Figure 3.

Steady-state brain distribution of rucaparib in FVB wild-type (WT) and Mdr1a/1b−/−Bcrp1−/− triple knock-out (TKO) mice. A, steady-state brain and plasma concentrations following a 48 hour intraperitoneal infusion at 5 μg/hour. B, rucaparib brain-to-plasma ratio at steady state. Following the 48 hour intraperitoneal infusion using an osmotic pump to deliver rucaparib at 5 μg/hour, blood and whole-brain were collected and analyzed for rucaparib concentration by LC/MS-MS. Values are presented as mean ± SD; n = 4.

Close modal

Pharmacokinetic and pharmacodynamic analysis of rucaparib

The accumulation of rucaparib and effects on PARP inhibition were evaluated in mice with established orthotopic xenografts. Plasma and tissue distribution was quantified over the course of 24 hours after a single intraperitoneal injection of drug (Fig. 4A and B). The concentration of rucaparib in plasma was highest at the first 60-minute time point (0.34 μmol/L) and exhibited a half-life of 1.5 hours. Distribution of rucaparib at 60 minutes was similar in the tumor-injected hemisphere (0.35 μmol/L), significantly higher in liver (11.05 μmol/L), and markedly lower in the contralateral brain hemisphere (0.08 μmol/L). Interestingly, in the tumor-injected hemisphere, rucaparib showed a significant retention even at 6 hours (0.23 μmol/L) and an apparent half-life of 13.0 hours. Albeit at much lower levels, rucaparib also accumulated in normal brain, but levels were undetectable by 360 minutes after injection. Thus, in comparison with liver tissue levels, rucaparib had significantly lower accumulation in normal brain and intermediate accumulation in tumor-bearing brain.

Figure 4.

Rucaparib concentration-time data and PARP inhibition in GBM12 orthotopic xenografts. Following a single dose of rucaparib (1 mg/kg), samples and tissues were collected at the indicated times. A, concentrations of rucaparib in plasma, tumor-injected and contralateral hemisphere of mouse brain, and liver (B) from orthotopic GBM12 xenograft mice. Concentrations of rucaparib at each time point are the mean from 2 or 3 tumor-bearing mice. Absolute (C) and relative PARP activity (D) in the same tissue samples were measured and plotted.

Figure 4.

Rucaparib concentration-time data and PARP inhibition in GBM12 orthotopic xenografts. Following a single dose of rucaparib (1 mg/kg), samples and tissues were collected at the indicated times. A, concentrations of rucaparib in plasma, tumor-injected and contralateral hemisphere of mouse brain, and liver (B) from orthotopic GBM12 xenograft mice. Concentrations of rucaparib at each time point are the mean from 2 or 3 tumor-bearing mice. Absolute (C) and relative PARP activity (D) in the same tissue samples were measured and plotted.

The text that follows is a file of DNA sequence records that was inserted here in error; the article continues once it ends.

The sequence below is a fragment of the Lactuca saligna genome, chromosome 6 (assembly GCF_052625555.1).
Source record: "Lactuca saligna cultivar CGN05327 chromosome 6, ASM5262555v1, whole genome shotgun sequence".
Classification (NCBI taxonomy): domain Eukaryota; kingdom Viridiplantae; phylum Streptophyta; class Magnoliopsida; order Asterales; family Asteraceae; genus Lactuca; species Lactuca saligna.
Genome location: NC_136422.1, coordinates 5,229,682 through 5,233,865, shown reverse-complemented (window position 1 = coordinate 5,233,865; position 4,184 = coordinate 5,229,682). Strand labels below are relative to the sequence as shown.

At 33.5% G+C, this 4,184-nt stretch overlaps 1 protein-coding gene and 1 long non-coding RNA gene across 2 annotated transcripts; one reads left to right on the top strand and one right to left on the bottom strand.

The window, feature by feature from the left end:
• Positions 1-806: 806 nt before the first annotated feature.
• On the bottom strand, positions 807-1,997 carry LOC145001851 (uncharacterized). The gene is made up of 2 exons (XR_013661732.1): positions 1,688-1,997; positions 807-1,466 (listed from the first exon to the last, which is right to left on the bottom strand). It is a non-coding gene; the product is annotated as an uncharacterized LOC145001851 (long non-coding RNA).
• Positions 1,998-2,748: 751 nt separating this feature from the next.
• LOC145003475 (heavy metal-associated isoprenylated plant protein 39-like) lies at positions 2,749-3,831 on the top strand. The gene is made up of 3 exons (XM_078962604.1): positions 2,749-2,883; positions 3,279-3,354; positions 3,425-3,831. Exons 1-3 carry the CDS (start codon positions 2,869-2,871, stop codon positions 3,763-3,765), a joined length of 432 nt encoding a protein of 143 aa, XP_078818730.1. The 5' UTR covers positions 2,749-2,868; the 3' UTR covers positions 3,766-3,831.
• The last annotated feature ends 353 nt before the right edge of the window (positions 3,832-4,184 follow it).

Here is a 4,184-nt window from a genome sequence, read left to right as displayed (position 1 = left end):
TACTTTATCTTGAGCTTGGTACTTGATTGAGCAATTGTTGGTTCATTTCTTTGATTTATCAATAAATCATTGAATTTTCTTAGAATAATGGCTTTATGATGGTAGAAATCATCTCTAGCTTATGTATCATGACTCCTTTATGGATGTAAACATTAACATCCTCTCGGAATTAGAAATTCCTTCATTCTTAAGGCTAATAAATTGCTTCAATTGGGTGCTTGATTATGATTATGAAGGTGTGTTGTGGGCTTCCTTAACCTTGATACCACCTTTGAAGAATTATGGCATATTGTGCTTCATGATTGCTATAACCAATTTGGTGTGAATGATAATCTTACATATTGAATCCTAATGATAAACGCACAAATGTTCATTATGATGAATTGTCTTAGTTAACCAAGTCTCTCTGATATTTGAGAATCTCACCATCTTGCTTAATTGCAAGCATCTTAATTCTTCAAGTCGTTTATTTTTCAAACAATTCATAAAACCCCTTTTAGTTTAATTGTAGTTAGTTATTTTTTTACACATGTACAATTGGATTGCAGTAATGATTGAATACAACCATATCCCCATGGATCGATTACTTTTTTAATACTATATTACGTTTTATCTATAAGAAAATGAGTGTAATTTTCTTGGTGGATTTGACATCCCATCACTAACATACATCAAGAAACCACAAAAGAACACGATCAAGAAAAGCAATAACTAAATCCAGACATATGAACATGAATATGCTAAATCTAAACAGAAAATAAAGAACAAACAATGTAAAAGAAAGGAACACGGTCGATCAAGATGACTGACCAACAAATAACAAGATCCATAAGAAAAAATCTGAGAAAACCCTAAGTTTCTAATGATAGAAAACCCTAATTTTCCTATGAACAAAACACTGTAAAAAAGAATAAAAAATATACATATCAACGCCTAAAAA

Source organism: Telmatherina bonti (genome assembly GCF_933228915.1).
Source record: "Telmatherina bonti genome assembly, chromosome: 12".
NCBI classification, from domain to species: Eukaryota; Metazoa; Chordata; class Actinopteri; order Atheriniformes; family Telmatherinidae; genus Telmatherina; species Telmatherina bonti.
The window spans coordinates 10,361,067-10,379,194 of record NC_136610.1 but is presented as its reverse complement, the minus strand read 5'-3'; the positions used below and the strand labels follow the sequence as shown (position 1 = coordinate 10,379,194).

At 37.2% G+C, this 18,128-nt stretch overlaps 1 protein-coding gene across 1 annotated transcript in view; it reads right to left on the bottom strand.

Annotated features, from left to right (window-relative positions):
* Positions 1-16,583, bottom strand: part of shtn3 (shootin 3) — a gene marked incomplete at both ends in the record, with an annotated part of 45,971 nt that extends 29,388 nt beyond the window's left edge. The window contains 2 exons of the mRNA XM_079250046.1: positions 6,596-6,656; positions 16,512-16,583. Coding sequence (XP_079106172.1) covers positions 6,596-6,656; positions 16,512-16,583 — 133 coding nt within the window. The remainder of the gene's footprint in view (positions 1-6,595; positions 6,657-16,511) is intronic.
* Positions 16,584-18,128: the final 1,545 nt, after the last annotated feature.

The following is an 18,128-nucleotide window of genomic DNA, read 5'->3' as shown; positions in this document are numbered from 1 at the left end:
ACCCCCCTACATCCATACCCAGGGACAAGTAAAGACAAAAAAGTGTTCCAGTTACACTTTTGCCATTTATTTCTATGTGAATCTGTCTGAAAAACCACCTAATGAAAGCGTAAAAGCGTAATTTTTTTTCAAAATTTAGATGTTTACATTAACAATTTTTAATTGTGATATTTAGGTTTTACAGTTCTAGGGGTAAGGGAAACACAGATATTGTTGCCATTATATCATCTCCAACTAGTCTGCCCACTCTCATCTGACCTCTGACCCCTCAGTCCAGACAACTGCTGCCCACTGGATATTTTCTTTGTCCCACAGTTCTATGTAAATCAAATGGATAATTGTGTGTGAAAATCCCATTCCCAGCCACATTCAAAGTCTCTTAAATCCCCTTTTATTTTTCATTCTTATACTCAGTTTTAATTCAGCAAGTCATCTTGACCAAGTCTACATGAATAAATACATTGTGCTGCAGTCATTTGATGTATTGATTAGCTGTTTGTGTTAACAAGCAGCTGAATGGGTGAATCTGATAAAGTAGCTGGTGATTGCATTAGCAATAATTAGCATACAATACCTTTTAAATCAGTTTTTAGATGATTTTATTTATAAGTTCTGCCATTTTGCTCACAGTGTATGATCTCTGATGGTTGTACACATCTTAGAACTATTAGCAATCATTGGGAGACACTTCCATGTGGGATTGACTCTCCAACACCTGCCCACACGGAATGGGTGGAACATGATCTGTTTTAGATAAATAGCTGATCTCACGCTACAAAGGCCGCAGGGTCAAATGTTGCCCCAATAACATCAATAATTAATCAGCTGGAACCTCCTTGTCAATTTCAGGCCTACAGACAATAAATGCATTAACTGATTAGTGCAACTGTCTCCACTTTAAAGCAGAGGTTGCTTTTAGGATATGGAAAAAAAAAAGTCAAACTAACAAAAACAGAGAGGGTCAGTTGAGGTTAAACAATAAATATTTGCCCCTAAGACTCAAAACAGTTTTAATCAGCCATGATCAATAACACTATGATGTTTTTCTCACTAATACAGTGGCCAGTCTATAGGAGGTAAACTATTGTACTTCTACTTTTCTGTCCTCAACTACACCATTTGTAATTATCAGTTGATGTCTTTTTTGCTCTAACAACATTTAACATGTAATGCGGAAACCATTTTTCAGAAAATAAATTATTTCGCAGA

Close modal

Rucaparib causes prolonged suppression of PARP activity, even after short exposure (31), and because of this, the inhibitory effects of rucaparib on PARP activity in tissues can be measured directly in a PARP enzyme activity assay. Using the same tissue samples processed for drug level determination, the extent of PARP activity suppression was evaluated and reported here as the pmol of PAR formation per μg of protein (Fig. 4C). Baseline PARP activity was highest in the tumor-injected hemisphere (41.4 pmol/μg protein) in comparison with the contralateral hemisphere (11.8 pmol/μg protein) or liver (7.4 pmol/μg protein). The extent of PARP activity suppression was greatest in liver, in which PARP activity was reduced to 5% of baseline for several hours and recovered to 68% of baseline by 24 hours (Fig. 4D). Tissues recovered included liver and both hemispheres of the brain: the hemisphere contralateral to tumor injection is largely free of tumor and the tumor-injected hemisphere is significantly replaced by tumor (see Fig. 5). The entire tumor-bearing hemisphere was used in this analysis due to the highly infiltrative and semisolid properties of GBM12, which preclude reliable dissection of tumor from the surrounding brain tissue. PARP activity in the normal brain was reduced only to 62% of baseline at 60 minutes and recovered to baseline by 360 minutes after injection. In contrast, the tumor-injected hemisphere PARP activity was reduced to 50% of baseline but remained suppressed at this level for 24 hours. Thus, while PARP inhibition was more profound in liver, inhibition of PARP activity in the tumor-injected hemisphere was sustained for a longer duration.

Figure 5.

Evaluation of blood-brain barrier integrity in GBM12. Mice with established GBM12 orthotopic xenografts were injected with Texas Red-3 kDa dextran conjugate and euthanized 10 minutes later. Shown are representative hematoxylin/eosin (H&E)-stained bright-field photomicrograph and a corresponding fluorescence photomicrograph of a serial unstained section.

Figure 5.